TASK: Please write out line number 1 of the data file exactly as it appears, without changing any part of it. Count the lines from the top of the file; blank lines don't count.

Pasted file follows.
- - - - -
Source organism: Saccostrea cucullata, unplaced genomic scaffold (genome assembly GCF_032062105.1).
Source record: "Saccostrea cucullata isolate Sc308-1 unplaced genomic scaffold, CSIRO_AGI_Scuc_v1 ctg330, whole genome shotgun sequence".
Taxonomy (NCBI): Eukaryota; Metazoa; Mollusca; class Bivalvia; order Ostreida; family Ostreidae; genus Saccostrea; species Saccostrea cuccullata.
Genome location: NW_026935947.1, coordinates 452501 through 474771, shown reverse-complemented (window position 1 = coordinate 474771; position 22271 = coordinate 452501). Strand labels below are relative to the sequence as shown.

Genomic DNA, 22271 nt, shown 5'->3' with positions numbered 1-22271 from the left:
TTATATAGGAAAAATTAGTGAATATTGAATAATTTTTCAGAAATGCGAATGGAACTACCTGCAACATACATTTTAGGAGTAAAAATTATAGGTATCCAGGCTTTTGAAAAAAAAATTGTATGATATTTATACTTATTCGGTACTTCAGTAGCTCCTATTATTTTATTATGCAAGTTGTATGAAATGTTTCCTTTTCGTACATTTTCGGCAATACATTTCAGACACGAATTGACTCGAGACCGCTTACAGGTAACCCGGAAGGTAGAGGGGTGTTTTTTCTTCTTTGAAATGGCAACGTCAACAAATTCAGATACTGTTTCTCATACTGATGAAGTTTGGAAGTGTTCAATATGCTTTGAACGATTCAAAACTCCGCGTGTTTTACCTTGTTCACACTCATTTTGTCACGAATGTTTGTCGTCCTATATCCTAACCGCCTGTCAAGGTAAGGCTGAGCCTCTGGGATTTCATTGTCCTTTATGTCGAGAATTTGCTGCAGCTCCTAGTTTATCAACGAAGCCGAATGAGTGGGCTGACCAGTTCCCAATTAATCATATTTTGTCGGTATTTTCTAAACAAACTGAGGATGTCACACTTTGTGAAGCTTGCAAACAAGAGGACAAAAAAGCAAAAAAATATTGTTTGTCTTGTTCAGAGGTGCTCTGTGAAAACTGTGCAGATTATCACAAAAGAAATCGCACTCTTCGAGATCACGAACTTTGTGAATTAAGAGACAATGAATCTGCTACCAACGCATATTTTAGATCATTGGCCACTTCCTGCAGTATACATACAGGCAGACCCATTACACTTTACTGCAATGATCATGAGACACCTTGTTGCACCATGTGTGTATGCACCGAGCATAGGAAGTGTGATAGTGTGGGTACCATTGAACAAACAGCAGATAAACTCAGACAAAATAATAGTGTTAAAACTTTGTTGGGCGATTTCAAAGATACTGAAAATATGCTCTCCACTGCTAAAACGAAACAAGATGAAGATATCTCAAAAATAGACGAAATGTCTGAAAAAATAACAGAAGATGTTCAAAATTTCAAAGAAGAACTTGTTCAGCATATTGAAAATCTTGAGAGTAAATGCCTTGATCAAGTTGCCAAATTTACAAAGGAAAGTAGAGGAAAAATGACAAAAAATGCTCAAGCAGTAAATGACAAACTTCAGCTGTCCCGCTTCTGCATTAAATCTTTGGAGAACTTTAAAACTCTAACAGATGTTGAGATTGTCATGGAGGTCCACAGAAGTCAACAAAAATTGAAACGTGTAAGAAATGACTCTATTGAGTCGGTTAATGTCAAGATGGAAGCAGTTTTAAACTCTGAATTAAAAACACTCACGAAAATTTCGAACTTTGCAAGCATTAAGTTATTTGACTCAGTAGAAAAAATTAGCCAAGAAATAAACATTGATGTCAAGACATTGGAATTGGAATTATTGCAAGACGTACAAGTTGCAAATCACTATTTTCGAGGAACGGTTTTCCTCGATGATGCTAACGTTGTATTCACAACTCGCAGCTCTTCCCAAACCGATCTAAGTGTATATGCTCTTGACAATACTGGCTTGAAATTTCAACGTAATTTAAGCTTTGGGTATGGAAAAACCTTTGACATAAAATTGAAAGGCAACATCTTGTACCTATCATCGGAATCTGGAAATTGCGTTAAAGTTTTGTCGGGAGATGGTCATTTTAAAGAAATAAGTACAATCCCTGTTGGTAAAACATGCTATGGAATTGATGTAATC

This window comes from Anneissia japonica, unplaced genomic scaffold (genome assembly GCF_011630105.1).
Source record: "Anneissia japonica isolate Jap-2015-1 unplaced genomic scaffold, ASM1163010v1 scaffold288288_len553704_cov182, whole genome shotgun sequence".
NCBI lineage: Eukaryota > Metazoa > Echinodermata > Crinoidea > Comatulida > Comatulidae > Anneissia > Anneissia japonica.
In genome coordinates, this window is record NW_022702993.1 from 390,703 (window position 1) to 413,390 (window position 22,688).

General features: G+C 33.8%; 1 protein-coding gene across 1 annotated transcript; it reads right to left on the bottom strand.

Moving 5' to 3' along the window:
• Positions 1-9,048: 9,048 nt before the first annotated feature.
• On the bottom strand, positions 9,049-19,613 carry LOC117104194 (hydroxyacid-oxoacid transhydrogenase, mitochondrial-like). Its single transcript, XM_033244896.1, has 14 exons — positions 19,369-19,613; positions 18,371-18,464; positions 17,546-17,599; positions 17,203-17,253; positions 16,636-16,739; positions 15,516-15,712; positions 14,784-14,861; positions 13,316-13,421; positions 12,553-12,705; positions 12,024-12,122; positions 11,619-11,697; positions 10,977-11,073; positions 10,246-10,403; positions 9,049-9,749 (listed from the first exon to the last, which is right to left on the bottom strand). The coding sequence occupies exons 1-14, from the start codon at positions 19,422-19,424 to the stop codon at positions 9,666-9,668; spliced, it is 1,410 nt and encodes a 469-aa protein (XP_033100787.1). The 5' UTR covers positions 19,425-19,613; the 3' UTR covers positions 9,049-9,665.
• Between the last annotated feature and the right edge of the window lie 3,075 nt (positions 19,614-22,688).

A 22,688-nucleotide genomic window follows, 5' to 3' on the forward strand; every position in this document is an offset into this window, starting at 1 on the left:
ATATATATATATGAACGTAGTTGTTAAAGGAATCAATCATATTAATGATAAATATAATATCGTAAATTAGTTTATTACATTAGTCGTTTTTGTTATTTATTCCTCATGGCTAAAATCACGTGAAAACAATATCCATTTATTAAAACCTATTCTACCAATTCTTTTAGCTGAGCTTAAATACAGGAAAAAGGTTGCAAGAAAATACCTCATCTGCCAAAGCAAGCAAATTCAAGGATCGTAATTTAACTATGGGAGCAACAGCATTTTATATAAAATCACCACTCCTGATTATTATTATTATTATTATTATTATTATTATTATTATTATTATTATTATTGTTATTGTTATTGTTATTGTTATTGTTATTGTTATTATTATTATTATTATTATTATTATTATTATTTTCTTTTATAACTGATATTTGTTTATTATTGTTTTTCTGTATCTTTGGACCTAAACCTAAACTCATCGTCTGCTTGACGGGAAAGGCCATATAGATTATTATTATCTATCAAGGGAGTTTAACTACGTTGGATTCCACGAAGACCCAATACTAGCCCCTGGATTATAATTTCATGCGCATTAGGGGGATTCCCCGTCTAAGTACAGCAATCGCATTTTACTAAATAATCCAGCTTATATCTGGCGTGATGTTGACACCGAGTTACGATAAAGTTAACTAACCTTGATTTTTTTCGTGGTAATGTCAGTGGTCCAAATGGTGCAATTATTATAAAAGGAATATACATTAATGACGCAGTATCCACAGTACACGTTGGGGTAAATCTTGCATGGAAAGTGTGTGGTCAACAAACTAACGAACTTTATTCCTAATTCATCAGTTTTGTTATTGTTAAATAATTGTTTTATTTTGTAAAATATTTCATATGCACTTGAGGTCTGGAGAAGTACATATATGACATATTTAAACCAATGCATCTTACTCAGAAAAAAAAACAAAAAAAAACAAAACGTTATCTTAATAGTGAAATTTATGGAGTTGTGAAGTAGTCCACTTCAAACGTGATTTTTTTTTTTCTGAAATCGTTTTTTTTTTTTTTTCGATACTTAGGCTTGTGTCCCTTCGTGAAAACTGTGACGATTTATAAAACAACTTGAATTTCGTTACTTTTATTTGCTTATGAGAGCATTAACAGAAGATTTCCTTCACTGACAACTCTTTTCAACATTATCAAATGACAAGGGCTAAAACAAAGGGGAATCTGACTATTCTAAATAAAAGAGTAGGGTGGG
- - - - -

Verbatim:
Source organism: Saccostrea cucullata, unplaced genomic scaffold (genome assembly GCF_032062105.1).